Leaving the cool country:
Sunday, June 21, 2015
“We have to be rolling by 7:30!” Hal warned the night before.
Since I am not a morning person, I set my alarm for 6:00 in case I needed extra time to get up, packed, and the motorbike packed as well. I had plenty of time. In fact, I managed to have time to grab a cup of coffee and a muffin at the hotel’s continental breakfast because I hate getting on the road with an empty stomach. We were rolling by 7:14 a.m.
As we left the Flagstaff area, it was deliciously cool. In some places on I-17, there were pockets of air that were actually cold. I was so happy, and tried to make my body hold that memory for later when I would be roasting in the heat. Jewel was feeling good, too, probably reveling in the cool air as well. She never has trouble with her cooling system, thank goodness. I absolutely never have to worry about that, or oil consumption, since she has never used an ounce of it.
Hal and I made it to Camp Verde by 8:30-ish, and it only took a moment to fuel up. We were going to arrive in Phoenix early. Indeed, we did, because we were due to meet up with Hal’s elderly parents at 10:30, and even with time to de-gear and make ourselves somewhat presentable, it was 9:50. It was hot already, and we were lucky to be able to park our bikes in the shade.
Brunch was lovely, and we ate many wonderful foods. After we were done, Hal’s parents went home, and another friend who had joined us, Boyd, was going to stay with us on a day ride.
Hal and Boyd:
The plan was to go back up to Camp Verde, take General Crook Trail, then ride to the coolness of the Rim before returning to Phoenix via Payson. But the plan didn’t work out too well.
As we left town, again on I-17 but this time heading north, an electronic sign board warned of a crash 20 miles ahead, with long traffic backups. I knew we would not be out of the heat by then, and I did not want to sit in an indefinite delay. Hal’s bike overheats quickly, too, and would not be able to last too long and he’d have to pull over and shut it down. So, Hal raced to catch Boyd on his Goldwing, and the two exited at the New River exit, me not far behind.
There, we modified our plan. We would take New River Rd. to Hwy. 74, to Wickenburg, then ride up Yarnell Hill, have a cold drink at the little restaurant in Yarnell, then return home the same way. As we rode, I realized that I was going to be riding in heat the rest of the day. I tried not to think about it too much because it was already way too hot.
We only made it to Wickenburg. All across the desert as we rode west on 74, it was already starting to become unbearable, and by the time we reached the edge of Wickenburg, Boyd, who was in front, turned into the parking lot of the Burger King. He’d had enough. We parked our bikes and went inside for cold drinks.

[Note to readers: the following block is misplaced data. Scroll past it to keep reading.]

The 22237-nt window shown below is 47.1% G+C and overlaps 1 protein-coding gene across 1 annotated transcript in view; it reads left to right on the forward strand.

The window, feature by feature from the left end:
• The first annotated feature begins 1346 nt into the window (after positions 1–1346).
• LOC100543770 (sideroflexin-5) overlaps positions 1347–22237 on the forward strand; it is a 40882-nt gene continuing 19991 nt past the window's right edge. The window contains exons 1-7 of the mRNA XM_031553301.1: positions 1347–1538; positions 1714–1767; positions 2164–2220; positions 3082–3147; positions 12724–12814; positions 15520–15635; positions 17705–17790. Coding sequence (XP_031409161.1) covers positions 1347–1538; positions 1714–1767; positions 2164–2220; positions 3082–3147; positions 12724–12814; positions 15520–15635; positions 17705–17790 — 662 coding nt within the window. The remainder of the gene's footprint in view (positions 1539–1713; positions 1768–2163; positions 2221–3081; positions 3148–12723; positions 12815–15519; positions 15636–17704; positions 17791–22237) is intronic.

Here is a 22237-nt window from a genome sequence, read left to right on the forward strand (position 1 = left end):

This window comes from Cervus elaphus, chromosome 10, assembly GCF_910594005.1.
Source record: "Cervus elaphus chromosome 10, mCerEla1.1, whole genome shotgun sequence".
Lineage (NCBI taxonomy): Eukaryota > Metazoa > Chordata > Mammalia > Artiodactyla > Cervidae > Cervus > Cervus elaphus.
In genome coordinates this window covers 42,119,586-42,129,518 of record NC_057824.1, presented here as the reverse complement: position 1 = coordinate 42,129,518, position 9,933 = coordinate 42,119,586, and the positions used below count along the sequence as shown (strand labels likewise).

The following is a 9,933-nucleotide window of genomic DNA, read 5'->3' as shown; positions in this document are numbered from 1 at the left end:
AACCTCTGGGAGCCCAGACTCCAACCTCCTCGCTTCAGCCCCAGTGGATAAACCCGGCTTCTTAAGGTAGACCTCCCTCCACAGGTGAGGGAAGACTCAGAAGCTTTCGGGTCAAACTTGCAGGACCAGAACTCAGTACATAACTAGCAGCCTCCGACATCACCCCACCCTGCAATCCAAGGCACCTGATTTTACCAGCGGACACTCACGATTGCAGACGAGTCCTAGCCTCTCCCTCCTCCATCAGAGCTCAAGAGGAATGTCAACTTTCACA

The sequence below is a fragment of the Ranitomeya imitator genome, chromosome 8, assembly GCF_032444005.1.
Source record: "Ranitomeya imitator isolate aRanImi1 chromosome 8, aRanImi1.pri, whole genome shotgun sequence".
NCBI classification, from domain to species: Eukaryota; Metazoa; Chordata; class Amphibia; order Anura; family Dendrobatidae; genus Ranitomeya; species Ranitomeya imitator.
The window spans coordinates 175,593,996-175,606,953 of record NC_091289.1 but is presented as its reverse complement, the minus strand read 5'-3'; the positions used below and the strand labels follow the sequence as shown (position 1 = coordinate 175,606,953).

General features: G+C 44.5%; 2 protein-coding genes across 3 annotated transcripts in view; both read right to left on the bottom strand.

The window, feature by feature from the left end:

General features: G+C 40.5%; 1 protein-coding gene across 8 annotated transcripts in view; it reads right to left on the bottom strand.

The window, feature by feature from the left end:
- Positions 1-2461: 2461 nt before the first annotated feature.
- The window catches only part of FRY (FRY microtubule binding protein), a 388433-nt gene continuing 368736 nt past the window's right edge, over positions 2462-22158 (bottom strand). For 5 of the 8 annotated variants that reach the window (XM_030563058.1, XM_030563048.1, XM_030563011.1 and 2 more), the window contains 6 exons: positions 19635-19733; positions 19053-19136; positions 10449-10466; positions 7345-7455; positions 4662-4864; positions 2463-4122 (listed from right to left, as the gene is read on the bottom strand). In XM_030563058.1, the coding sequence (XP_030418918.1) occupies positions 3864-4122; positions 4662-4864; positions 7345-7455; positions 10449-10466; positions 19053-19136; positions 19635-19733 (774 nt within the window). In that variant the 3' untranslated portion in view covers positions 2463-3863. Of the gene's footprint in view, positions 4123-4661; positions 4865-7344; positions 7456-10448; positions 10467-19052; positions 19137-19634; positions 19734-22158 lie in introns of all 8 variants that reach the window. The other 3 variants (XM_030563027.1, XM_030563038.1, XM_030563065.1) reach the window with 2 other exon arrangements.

It actually was quite pleasant to sit and talk for about 45 minutes or so, and cool down. But, after a while, there was no putting it off any longer – we were going to have to go back out into the heat and ride home. The guys had only about an hour to ride, but as I live on the east side of town, I had an additional hour after I left them. Before I left the restaurant, I soaked my shirt so I could be cool at least for a little while. After I left the guys, I was going to make a run through the heat for home!
As we turned back onto 74, I glanced down at my left leg. It was so hot from the wind blowing through the engine that I thought the shin of my pants was on fire! Liar liar, pants on fire! I thought. Except I wasn’t lying about anything. I kept having to hang my foot out in the wind every few minutes to cool it down. Then the wind shifted and I had the same problem on the other side for the rest of the way. The heat was terrible all the way across the open desert on Hwy. 74 back to the interstate. I wondered again how I had come to find myself riding on the hottest day of the year, at the hottest time of the day. Me, the person who hates sun and heat almost more than anything else in the world.
Once we got on the interstate, it felt a bit cooler, but cooler is a relative term, in this case. The guys left me in a few miles, and I was left to suffer through the rest of the ride to my house by myself. It wasn’t nearly as bad as going across the 74, but I was “done” by the time I got home. I unpacked Jewel and got her put up for the day, and I went inside to blissfully cold air conditioning.
The good little ’06 GS ran perfectly the whole time, and was so pleasant to ride, I caught myself thinking, why did I think I needed anything else? There were the inner arguments with myself about the relative fragility of the ’06 GS, and the fact that it won’t last forever. But maybe I should have decided to ride it until it dies, then get a new “G” series, the G650GS, which is essentially the same bike.
What’s done is done, and I am going to find out the hard way if I made the right decision.